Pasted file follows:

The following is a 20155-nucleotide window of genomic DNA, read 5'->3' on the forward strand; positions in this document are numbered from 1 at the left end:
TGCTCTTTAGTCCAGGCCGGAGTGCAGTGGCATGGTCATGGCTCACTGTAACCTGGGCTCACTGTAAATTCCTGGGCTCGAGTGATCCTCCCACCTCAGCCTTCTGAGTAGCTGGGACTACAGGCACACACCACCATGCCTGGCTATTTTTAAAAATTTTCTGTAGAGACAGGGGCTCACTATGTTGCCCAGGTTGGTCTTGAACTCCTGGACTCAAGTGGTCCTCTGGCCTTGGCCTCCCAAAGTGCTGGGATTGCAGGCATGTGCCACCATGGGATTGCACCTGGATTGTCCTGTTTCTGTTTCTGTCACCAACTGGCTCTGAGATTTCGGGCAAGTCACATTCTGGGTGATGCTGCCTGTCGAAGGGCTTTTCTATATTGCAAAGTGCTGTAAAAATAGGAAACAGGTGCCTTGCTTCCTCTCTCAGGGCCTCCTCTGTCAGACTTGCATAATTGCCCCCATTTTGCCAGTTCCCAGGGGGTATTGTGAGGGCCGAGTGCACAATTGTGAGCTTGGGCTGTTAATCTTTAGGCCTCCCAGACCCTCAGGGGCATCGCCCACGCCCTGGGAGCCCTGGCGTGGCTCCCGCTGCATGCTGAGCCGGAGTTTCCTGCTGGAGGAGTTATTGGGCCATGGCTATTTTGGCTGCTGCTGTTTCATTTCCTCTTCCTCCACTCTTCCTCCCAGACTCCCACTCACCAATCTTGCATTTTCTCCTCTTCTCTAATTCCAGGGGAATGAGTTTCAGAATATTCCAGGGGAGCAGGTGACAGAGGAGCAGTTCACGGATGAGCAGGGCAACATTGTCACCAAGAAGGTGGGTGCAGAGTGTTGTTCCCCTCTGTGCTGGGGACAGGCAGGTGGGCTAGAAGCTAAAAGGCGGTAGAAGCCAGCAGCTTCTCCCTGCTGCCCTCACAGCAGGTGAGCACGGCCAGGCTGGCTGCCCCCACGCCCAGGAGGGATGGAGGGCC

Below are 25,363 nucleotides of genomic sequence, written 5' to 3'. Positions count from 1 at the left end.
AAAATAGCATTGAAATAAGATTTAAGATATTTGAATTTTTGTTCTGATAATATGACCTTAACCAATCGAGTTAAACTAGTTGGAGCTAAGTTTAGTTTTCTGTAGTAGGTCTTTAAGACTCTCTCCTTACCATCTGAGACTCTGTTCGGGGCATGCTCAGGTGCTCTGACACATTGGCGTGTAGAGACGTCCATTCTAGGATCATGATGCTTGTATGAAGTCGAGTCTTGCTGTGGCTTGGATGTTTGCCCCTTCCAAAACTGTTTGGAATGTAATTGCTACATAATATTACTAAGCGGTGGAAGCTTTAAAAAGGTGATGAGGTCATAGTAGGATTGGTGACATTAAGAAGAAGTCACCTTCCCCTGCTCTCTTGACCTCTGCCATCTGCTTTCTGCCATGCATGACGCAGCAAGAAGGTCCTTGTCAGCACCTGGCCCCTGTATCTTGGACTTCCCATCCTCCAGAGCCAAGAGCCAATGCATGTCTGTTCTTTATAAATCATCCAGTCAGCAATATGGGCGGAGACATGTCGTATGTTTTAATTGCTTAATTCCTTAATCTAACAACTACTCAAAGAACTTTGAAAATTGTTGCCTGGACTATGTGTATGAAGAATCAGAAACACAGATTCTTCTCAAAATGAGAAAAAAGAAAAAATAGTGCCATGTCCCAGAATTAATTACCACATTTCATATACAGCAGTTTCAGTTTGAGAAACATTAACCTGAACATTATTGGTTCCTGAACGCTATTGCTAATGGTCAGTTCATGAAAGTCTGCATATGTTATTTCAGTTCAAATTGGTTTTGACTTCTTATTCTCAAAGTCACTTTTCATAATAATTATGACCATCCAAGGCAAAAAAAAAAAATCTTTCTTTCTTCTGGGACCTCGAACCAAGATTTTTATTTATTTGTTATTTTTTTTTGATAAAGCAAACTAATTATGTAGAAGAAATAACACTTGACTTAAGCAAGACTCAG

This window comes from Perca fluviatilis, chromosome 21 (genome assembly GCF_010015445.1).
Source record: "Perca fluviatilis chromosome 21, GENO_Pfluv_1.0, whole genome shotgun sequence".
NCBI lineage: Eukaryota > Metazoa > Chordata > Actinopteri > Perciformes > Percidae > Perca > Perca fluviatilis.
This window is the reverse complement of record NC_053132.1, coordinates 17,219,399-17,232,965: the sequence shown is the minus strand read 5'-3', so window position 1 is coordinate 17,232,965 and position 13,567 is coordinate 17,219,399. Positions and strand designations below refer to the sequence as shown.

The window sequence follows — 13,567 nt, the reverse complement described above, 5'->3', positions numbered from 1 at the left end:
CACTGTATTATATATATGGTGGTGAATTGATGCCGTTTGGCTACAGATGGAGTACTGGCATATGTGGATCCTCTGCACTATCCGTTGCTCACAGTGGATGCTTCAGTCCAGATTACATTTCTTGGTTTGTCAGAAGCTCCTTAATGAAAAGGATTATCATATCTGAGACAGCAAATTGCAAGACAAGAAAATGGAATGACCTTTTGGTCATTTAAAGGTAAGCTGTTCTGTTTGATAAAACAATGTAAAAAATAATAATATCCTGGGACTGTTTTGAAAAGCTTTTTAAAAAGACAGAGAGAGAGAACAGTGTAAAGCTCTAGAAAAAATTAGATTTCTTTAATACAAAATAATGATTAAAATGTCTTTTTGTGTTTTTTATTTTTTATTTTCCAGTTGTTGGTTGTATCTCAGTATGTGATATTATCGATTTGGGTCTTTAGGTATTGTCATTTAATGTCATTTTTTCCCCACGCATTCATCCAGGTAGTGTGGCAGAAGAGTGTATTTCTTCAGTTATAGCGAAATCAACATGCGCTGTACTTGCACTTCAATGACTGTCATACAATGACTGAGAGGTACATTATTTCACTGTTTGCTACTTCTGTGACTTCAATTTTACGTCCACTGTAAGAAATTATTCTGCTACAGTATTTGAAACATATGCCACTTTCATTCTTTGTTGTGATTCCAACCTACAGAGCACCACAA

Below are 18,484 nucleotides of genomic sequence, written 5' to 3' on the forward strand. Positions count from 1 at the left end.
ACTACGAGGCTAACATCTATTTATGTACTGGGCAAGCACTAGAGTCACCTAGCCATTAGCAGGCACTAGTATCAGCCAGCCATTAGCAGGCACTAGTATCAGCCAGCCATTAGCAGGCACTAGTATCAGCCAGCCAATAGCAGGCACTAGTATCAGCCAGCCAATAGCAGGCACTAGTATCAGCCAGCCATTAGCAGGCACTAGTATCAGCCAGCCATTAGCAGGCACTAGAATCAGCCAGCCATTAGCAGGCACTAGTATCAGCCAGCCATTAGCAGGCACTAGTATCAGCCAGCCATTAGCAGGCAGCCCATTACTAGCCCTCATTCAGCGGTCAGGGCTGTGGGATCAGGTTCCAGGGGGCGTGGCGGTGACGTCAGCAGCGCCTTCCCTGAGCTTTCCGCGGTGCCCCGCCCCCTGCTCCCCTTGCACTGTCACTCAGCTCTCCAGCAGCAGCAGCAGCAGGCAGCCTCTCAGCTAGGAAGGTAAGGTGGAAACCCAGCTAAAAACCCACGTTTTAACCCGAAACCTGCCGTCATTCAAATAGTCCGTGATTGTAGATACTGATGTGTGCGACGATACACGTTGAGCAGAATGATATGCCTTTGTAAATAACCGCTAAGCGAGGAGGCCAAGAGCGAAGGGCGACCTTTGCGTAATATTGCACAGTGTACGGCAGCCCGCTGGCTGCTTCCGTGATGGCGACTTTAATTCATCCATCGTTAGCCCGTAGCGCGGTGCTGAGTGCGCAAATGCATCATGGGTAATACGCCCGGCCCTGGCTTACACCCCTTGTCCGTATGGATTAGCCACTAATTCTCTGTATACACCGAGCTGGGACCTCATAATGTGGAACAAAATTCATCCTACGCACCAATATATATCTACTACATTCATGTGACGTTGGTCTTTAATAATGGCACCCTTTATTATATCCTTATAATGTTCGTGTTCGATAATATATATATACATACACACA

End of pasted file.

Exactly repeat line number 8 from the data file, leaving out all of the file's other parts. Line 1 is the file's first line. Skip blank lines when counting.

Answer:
This window is the reverse complement of record NC_053132.1, coordinates 17,219,399-17,232,965: the sequence shown is the minus strand read 5'-3', so window position 1 is coordinate 17,232,965 and position 13,567 is coordinate 17,219,399. Positions and strand designations below refer to the sequence as shown.